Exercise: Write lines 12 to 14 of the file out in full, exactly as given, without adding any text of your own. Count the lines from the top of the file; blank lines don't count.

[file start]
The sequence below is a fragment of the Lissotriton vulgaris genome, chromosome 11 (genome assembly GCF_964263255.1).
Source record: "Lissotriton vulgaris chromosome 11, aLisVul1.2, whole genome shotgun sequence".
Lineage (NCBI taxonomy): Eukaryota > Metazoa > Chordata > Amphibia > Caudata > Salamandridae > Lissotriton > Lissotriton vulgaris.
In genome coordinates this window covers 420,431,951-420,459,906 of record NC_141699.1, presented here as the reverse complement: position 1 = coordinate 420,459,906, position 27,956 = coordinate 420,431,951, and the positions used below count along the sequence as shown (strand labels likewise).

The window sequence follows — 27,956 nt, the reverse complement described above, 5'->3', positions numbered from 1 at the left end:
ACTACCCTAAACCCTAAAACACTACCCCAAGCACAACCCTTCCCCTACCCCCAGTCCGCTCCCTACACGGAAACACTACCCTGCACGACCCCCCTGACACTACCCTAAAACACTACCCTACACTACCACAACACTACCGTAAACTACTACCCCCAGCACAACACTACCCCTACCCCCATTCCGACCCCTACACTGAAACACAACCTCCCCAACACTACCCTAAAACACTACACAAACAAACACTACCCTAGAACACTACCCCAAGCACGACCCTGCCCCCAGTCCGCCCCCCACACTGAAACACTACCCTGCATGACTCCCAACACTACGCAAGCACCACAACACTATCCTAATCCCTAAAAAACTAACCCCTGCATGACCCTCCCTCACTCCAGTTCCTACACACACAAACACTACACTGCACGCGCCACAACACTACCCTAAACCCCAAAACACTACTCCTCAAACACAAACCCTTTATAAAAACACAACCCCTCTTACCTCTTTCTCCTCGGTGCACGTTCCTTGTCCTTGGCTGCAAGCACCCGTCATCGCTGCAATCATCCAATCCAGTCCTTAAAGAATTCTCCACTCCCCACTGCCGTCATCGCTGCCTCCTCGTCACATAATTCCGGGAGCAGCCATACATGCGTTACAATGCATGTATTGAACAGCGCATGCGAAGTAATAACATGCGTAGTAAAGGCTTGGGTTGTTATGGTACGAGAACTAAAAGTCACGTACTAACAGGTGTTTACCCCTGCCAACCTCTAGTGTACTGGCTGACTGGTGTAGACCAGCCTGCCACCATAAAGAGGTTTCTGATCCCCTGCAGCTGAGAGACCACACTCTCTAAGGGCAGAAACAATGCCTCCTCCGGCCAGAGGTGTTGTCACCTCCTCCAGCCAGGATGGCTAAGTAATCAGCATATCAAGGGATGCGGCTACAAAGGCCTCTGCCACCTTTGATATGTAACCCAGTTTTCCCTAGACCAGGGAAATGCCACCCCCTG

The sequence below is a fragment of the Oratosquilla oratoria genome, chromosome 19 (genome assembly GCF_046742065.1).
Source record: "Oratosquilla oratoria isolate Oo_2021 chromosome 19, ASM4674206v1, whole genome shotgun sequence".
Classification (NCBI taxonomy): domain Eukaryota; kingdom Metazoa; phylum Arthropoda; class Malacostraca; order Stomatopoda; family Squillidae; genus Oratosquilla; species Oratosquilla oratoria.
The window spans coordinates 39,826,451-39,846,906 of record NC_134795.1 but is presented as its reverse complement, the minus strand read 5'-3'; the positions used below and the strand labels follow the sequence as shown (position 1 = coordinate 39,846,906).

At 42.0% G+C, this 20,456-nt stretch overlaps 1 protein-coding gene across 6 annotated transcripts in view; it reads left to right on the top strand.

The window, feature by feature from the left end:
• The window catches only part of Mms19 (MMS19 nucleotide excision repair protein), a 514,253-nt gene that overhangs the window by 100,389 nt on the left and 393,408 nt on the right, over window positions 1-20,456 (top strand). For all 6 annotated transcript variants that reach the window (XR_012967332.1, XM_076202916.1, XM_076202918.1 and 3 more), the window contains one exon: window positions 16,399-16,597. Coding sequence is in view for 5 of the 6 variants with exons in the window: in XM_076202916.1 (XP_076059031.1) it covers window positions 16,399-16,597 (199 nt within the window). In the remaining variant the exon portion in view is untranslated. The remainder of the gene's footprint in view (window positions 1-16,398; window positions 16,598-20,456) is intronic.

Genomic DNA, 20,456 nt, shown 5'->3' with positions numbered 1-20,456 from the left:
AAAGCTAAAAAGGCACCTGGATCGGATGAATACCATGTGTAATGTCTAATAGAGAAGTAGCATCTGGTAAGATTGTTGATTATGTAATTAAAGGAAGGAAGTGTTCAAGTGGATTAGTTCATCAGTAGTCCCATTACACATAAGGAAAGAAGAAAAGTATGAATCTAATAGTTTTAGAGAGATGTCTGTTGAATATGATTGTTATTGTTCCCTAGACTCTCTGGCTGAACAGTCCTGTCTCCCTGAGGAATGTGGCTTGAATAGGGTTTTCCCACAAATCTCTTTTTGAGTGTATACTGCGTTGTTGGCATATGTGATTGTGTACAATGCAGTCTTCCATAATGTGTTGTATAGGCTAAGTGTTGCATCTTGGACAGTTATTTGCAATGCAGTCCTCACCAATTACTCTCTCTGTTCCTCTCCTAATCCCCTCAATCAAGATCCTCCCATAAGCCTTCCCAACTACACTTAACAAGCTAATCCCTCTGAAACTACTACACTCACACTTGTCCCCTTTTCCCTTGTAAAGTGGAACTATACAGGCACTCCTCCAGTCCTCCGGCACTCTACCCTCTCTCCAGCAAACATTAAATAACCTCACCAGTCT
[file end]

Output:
The window, feature by feature from the left end:
• The window catches only part of Mms19 (MMS19 nucleotide excision repair protein), a 514,253-nt gene that overhangs the window by 100,389 nt on the left and 393,408 nt on the right, over window positions 1-20,456 (top strand). For all 6 annotated transcript variants that reach the window (XR_012967332.1, XM_076202916.1, XM_076202918.1 and 3 more), the window contains one exon: window positions 16,399-16,597. Coding sequence is in view for 5 of the 6 variants with exons in the window: in XM_076202916.1 (XP_076059031.1) it covers window positions 16,399-16,597 (199 nt within the window). In the remaining variant the exon portion in view is untranslated. The remainder of the gene's footprint in view (window positions 1-16,398; window positions 16,598-20,456) is intronic.

Genomic DNA, 20,456 nt, shown 5'->3' with positions numbered 1-20,456 from the left: